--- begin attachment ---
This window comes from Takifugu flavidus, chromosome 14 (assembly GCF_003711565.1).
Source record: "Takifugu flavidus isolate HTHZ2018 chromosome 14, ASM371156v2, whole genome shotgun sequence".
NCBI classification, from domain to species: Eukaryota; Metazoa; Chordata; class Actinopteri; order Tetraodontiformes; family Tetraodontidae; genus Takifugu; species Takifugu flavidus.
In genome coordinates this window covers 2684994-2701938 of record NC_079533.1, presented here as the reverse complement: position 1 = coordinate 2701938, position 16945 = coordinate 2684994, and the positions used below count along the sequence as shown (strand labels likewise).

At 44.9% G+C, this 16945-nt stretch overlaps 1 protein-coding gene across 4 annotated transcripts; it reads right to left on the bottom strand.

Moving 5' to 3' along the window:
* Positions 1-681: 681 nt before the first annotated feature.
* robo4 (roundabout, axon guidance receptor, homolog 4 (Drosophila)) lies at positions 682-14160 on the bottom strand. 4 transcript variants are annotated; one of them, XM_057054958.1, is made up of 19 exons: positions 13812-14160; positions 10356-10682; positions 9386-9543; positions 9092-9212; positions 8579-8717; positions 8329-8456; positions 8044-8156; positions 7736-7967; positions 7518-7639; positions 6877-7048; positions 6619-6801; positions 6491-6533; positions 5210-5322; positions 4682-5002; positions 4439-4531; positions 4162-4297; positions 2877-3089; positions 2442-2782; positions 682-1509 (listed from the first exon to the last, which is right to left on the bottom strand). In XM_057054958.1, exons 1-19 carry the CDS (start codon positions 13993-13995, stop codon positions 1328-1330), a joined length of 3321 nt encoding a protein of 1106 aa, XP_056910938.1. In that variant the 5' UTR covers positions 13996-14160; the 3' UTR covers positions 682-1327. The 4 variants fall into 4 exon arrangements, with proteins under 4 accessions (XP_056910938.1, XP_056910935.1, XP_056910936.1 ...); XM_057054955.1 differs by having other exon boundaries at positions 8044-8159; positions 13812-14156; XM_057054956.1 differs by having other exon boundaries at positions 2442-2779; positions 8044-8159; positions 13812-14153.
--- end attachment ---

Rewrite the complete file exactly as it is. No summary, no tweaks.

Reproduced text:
This window comes from Takifugu flavidus, chromosome 14 (assembly GCF_003711565.1).
Source record: "Takifugu flavidus isolate HTHZ2018 chromosome 14, ASM371156v2, whole genome shotgun sequence".
NCBI classification, from domain to species: Eukaryota; Metazoa; Chordata; class Actinopteri; order Tetraodontiformes; family Tetraodontidae; genus Takifugu; species Takifugu flavidus.
In genome coordinates this window covers 2684994-2701938 of record NC_079533.1, presented here as the reverse complement: position 1 = coordinate 2701938, position 16945 = coordinate 2684994, and the positions used below count along the sequence as shown (strand labels likewise).

At 44.9% G+C, this 16945-nt stretch overlaps 1 protein-coding gene across 4 annotated transcripts; it reads right to left on the bottom strand.

Moving 5' to 3' along the window:
* Positions 1-681: 681 nt before the first annotated feature.
* robo4 (roundabout, axon guidance receptor, homolog 4 (Drosophila)) lies at positions 682-14160 on the bottom strand. 4 transcript variants are annotated; one of them, XM_057054958.1, is made up of 19 exons: positions 13812-14160; positions 10356-10682; positions 9386-9543; positions 9092-9212; positions 8579-8717; positions 8329-8456; positions 8044-8156; positions 7736-7967; positions 7518-7639; positions 6877-7048; positions 6619-6801; positions 6491-6533; positions 5210-5322; positions 4682-5002; positions 4439-4531; positions 4162-4297; positions 2877-3089; positions 2442-2782; positions 682-1509 (listed from the first exon to the last, which is right to left on the bottom strand). In XM_057054958.1, exons 1-19 carry the CDS (start codon positions 13993-13995, stop codon positions 1328-1330), a joined length of 3321 nt encoding a protein of 1106 aa, XP_056910938.1. In that variant the 5' UTR covers positions 13996-14160; the 3' UTR covers positions 682-1327. The 4 variants fall into 4 exon arrangements, with proteins under 4 accessions (XP_056910938.1, XP_056910935.1, XP_056910936.1 ...); XM_057054955.1 differs by having other exon boundaries at positions 8044-8159; positions 13812-14156; XM_057054956.1 differs by having other exon boundaries at positions 2442-2779; positions 8044-8159; positions 13812-14153.